There have been two times in my life where I wasn’t able to sleep simply out of sheer excitement. My mind raced with the thought of endless possibilities and plans.
If you ever find yourself having such a night, listen to your enthusiasm. You might just have an epiphany of what your vocation is.
My Second Restless Night
The second time this happened, it was about a girl. I was 18 and she was 17, and it just clicked. That giddiness of adolescent enamorment and excitement eventually turned into love, and with that shared love my wife and I are now raising a daughter.
Doing this right is the most important mission in my life, and by far the hardest.
But I’m here to talk about the first time this happened. I was 11 and girls were several years away from becoming a preoccupation.
I was visiting a high school friend at his home and he happened to own a computer. This in itself wasn’t particularly special as a few households would have one, but what was special was that my friend had one in his room, and he could use it all day and do whatever he wanted on it.
Instead of spending the afternoon playing games, my friend had installed Borland’s Turbo Pascal and was busy “playing” with it.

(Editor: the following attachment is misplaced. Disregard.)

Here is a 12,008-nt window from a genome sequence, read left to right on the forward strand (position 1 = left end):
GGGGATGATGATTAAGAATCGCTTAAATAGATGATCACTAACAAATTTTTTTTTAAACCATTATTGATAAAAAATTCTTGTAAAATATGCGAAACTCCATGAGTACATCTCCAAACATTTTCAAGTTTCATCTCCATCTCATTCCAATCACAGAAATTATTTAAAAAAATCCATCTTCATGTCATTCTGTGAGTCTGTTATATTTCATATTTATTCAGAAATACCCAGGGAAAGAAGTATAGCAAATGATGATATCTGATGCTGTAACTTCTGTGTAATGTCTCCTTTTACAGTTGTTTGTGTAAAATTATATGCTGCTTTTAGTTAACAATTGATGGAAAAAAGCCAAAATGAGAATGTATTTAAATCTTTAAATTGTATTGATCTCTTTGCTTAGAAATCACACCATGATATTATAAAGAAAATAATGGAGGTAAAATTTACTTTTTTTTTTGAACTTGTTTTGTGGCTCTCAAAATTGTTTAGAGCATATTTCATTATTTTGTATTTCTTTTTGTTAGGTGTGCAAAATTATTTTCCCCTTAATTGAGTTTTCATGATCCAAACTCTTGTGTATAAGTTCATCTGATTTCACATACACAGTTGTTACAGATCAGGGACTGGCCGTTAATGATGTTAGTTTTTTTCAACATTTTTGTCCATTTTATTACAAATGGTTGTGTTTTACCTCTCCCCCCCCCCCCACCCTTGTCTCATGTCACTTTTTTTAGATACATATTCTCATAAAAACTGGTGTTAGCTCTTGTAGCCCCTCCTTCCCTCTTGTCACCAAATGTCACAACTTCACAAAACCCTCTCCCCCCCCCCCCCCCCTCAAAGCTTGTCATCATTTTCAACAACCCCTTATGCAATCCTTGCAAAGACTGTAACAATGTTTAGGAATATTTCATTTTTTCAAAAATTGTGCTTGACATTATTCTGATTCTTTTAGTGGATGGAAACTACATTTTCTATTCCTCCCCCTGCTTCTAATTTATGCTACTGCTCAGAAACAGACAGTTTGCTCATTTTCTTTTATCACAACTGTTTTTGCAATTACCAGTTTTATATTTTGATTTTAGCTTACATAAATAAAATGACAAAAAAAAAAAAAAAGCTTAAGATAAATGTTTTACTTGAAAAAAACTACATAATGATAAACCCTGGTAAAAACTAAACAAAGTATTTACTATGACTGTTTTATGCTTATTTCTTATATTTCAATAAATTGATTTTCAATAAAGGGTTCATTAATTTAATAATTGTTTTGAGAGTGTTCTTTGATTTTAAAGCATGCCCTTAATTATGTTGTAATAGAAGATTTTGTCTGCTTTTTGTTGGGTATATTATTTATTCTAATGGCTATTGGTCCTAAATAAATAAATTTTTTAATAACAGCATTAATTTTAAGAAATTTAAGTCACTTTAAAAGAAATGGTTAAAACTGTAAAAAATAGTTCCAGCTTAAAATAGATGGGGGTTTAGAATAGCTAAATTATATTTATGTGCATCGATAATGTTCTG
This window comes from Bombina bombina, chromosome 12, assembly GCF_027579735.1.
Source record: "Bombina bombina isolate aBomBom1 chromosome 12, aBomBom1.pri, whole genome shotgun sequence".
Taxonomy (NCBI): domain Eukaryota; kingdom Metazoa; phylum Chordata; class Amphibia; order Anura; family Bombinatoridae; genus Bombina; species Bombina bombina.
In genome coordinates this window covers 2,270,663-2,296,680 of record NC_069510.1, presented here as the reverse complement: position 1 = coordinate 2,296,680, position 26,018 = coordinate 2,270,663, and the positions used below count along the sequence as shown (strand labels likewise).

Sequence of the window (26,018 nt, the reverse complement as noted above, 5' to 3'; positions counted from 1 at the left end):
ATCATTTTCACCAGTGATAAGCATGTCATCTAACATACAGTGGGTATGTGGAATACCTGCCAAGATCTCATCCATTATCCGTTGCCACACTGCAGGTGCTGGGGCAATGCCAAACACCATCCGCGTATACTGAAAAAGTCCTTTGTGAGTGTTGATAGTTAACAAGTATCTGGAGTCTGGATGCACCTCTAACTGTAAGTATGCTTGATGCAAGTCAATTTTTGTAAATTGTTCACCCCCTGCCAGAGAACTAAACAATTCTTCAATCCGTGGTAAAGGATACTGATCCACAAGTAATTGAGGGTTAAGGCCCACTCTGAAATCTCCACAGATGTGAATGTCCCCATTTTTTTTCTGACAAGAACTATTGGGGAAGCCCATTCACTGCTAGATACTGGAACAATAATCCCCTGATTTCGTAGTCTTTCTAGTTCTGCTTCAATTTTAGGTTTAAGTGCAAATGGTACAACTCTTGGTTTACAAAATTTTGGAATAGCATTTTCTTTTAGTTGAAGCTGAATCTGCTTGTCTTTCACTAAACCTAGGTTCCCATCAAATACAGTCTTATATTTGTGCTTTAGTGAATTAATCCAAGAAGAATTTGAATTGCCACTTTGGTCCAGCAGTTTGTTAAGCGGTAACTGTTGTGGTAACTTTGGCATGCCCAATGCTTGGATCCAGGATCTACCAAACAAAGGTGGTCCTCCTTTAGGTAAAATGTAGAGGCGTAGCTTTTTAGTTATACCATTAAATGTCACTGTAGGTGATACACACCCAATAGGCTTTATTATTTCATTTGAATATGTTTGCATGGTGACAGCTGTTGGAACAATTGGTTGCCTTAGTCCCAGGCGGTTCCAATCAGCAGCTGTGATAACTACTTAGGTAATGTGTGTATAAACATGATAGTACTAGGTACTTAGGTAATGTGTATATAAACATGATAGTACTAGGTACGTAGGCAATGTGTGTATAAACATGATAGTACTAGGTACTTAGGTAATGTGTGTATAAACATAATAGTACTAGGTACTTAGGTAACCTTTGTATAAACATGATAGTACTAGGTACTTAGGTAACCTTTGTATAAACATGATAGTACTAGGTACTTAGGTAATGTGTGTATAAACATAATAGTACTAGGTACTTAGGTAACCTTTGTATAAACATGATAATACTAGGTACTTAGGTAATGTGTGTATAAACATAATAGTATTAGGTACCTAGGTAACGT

If awe could have a face, then I’m sure mine would be a close match for it. My friend was typing commands, telling the program what to do and the computer would oblige. Change this little condition here, and the program would update its behavior. This was absolutely mesmerizing.
Computers were not simply gadgets to be used, not just tools. Within, computers contained the materials with which you could change how they operated.
They were fire, iron and cauldron. Your mind, the forge.
That night I was still processing how it all worked, what went were, what had happened. I firmly believe that in that restless night I learned to program.
The rest of the story is not as magical, my love for programming kept growing and occupied a great deal of my time throughout high school. For some reason on prom night I said I would study to become an Architect (hint: the only way in which I became one was by eventually holding a position of Software Architect).
Luckily I chose Computer Science as my career. And I really mean luck was involved, one is so young when making this life-important choice that only luck and perhaps a little intuition can land you in the right place.
At University I learned what I could from some truly great masters, both from within the faculty and those in the firmament of the discipline.
Eventually I turned to the industry and from practice and diligence developed an aesthetic sense to the work. Pieces can fit together in several ways, but usually the most elegant solution is the best one as well.
And elegance takes dedication.
I became an expert of sorts, not in the sense of being recognized as such in the industry (I wouldn’t argue that) but at least in my formation.